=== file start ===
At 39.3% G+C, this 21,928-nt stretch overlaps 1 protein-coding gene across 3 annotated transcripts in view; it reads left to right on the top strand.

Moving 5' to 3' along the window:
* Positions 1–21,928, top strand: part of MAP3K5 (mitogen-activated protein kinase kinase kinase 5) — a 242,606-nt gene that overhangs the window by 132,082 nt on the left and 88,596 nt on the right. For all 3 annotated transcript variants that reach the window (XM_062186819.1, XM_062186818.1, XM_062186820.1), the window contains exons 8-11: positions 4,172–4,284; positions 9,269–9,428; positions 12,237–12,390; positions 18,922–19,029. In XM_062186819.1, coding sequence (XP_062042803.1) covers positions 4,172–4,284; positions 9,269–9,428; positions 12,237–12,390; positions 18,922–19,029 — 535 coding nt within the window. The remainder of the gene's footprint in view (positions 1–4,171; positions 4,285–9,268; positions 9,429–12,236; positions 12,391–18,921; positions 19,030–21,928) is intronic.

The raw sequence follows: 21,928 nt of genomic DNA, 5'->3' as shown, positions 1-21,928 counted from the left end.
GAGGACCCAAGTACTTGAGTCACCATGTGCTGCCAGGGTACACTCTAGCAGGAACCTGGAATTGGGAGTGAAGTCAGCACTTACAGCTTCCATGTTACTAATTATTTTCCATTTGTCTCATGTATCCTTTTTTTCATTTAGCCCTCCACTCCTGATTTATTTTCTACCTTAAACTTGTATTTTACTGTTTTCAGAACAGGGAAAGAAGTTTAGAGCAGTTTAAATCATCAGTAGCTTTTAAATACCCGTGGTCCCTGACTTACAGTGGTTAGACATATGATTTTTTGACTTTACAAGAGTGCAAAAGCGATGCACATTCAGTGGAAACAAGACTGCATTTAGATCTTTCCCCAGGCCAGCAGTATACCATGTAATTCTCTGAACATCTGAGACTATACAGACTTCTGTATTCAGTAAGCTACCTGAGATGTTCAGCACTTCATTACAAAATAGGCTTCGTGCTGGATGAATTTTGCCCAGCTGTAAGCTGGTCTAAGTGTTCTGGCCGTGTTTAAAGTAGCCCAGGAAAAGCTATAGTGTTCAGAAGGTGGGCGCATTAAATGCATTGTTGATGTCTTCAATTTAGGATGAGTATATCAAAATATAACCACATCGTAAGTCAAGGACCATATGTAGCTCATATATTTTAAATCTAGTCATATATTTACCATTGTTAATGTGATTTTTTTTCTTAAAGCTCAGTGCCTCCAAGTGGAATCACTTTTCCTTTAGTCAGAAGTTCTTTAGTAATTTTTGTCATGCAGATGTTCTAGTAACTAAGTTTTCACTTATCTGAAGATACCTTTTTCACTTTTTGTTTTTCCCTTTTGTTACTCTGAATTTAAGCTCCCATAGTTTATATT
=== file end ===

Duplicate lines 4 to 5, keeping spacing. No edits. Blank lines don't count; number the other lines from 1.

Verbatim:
The raw sequence follows: 21,928 nt of genomic DNA, 5'->3' as shown, positions 1-21,928 counted from the left end.
GAGGACCCAAGTACTTGAGTCACCATGTGCTGCCAGGGTACACTCTAGCAGGAACCTGGAATTGGGAGTGAAGTCAGCACTTACAGCTTCCATGTTACTAATTATTTTCCATTTGTCTCATGTATCCTTTTTTTCATTTAGCCCTCCACTCCTGATTTATTTTCTACCTTAAACTTGTATTTTACTGTTTTCAGAACAGGGAAAGAAGTTTAGAGCAGTTTAAATCATCAGTAGCTTTTAAATACCCGTGGTCCCTGACTTACAGTGGTTAGACATATGATTTTTTGACTTTACAAGAGTGCAAAAGCGATGCACATTCAGTGGAAACAAGACTGCATTTAGATCTTTCCCCAGGCCAGCAGTATACCATGTAATTCTCTGAACATCTGAGACTATACAGACTTCTGTATTCAGTAAGCTACCTGAGATGTTCAGCACTTCATTACAAAATAGGCTTCGTGCTGGATGAATTTTGCCCAGCTGTAAGCTGGTCTAAGTGTTCTGGCCGTGTTTAAAGTAGCCCAGGAAAAGCTATAGTGTTCAGAAGGTGGGCGCATTAAATGCATTGTTGATGTCTTCAATTTAGGATGAGTATATCAAAATATAACCACATCGTAAGTCAAGGACCATATGTAGCTCATATATTTTAAATCTAGTCATATATTTACCATTGTTAATGTGATTTTTTTTCTTAAAGCTCAGTGCCTCCAAGTGGAATCACTTTTCCTTTAGTCAGAAGTTCTTTAGTAATTTTTGTCATGCAGATGTTCTAGTAACTAAGTTTTCACTTATCTGAAGATACCTTTTTCACTTTTTGTTTTTCCCTTTTGTTACTCTGAATTTAAGCTCCCATAGTTTATATT